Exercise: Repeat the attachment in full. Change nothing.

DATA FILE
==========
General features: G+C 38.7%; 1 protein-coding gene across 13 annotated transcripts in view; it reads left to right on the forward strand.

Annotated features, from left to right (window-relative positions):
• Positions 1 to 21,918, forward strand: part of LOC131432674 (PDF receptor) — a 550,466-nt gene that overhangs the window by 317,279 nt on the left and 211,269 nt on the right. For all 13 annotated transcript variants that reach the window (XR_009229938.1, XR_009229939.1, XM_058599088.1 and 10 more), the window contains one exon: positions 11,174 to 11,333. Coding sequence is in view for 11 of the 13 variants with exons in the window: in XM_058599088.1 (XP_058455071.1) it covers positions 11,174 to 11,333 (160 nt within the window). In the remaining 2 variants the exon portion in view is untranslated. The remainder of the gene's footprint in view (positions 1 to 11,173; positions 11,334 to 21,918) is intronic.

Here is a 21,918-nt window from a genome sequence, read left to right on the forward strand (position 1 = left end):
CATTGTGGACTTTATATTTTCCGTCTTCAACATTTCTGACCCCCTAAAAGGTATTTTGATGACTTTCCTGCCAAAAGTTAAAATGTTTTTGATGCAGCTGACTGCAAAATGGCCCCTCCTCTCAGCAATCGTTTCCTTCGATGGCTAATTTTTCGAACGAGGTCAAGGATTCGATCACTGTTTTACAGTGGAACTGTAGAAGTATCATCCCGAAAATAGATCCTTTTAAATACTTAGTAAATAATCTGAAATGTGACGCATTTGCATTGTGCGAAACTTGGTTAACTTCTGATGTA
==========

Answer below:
General features: G+C 38.7%; 1 protein-coding gene across 13 annotated transcripts in view; it reads left to right on the forward strand.

Annotated features, from left to right (window-relative positions):
• Positions 1 to 21,918, forward strand: part of LOC131432674 (PDF receptor) — a 550,466-nt gene that overhangs the window by 317,279 nt on the left and 211,269 nt on the right. For all 13 annotated transcript variants that reach the window (XR_009229938.1, XR_009229939.1, XM_058599088.1 and 10 more), the window contains one exon: positions 11,174 to 11,333. Coding sequence is in view for 11 of the 13 variants with exons in the window: in XM_058599088.1 (XP_058455071.1) it covers positions 11,174 to 11,333 (160 nt within the window). In the remaining 2 variants the exon portion in view is untranslated. The remainder of the gene's footprint in view (positions 1 to 11,173; positions 11,334 to 21,918) is intronic.

Here is a 21,918-nt window from a genome sequence, read left to right on the forward strand (position 1 = left end):
CATTGTGGACTTTATATTTTCCGTCTTCAACATTTCTGACCCCCTAAAAGGTATTTTGATGACTTTCCTGCCAAAAGTTAAAATGTTTTTGATGCAGCTGACTGCAAAATGGCCCCTCCTCTCAGCAATCGTTTCCTTCGATGGCTAATTTTTCGAACGAGGTCAAGGATTCGATCACTGTTTTACAGTGGAACTGTAGAAGTATCATCCCGAAAATAGATCCTTTTAAATACTTAGTAAATAATCTGAAATGTGACGCATTTGCATTGTGCGAAACTTGGTTAACTTCTGATGTA